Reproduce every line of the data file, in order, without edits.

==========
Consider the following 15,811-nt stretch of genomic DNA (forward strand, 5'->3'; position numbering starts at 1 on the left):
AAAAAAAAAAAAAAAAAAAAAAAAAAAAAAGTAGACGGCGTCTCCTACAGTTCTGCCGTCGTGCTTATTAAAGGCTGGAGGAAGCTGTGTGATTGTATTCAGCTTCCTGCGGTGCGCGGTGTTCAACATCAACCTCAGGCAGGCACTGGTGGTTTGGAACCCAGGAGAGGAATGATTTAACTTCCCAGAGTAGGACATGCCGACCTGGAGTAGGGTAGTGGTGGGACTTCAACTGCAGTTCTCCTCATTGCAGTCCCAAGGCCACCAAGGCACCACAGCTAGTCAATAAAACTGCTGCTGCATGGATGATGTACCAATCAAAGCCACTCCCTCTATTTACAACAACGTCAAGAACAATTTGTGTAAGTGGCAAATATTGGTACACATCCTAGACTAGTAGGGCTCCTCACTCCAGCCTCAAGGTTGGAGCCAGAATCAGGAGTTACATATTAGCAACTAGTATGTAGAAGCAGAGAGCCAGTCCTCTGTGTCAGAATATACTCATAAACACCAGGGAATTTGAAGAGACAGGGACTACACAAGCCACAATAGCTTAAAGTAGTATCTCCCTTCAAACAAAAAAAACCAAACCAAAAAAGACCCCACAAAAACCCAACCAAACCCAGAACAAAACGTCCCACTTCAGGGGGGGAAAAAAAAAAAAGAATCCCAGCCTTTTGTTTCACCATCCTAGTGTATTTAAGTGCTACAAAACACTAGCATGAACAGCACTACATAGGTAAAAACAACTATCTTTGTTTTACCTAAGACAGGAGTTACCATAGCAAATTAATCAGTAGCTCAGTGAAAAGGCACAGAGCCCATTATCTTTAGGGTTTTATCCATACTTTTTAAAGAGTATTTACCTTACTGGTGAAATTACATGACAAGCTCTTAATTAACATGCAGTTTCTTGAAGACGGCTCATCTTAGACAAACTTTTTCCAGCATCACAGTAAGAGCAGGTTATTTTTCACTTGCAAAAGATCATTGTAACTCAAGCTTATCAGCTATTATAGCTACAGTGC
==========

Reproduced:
Consider the following 15,811-nt stretch of genomic DNA (forward strand, 5'->3'; position numbering starts at 1 on the left):
AAAAAAAAAAAAAAAAAAAAAAAAAAAAAAGTAGACGGCGTCTCCTACAGTTCTGCCGTCGTGCTTATTAAAGGCTGGAGGAAGCTGTGTGATTGTATTCAGCTTCCTGCGGTGCGCGGTGTTCAACATCAACCTCAGGCAGGCACTGGTGGTTTGGAACCCAGGAGAGGAATGATTTAACTTCCCAGAGTAGGACATGCCGACCTGGAGTAGGGTAGTGGTGGGACTTCAACTGCAGTTCTCCTCATTGCAGTCCCAAGGCCACCAAGGCACCACAGCTAGTCAATAAAACTGCTGCTGCATGGATGATGTACCAATCAAAGCCACTCCCTCTATTTACAACAACGTCAAGAACAATTTGTGTAAGTGGCAAATATTGGTACACATCCTAGACTAGTAGGGCTCCTCACTCCAGCCTCAAGGTTGGAGCCAGAATCAGGAGTTACATATTAGCAACTAGTATGTAGAAGCAGAGAGCCAGTCCTCTGTGTCAGAATATACTCATAAACACCAGGGAATTTGAAGAGACAGGGACTACACAAGCCACAATAGCTTAAAGTAGTATCTCCCTTCAAACAAAAAAAACCAAACCAAAAAAGACCCCACAAAAACCCAACCAAACCCAGAACAAAACGTCCCACTTCAGGGGGGGAAAAAAAAAAAAGAATCCCAGCCTTTTGTTTCACCATCCTAGTGTATTTAAGTGCTACAAAACACTAGCATGAACAGCACTACATAGGTAAAAACAACTATCTTTGTTTTACCTAAGACAGGAGTTACCATAGCAAATTAATCAGTAGCTCAGTGAAAAGGCACAGAGCCCATTATCTTTAGGGTTTTATCCATACTTTTTAAAGAGTATTTACCTTACTGGTGAAATTACATGACAAGCTCTTAATTAACATGCAGTTTCTTGAAGACGGCTCATCTTAGACAAACTTTTTCCAGCATCACAGTAAGAGCAGGTTATTTTTCACTTGCAAAAGATCATTGTAACTCAAGCTTATCAGCTATTATAGCTACAGTGC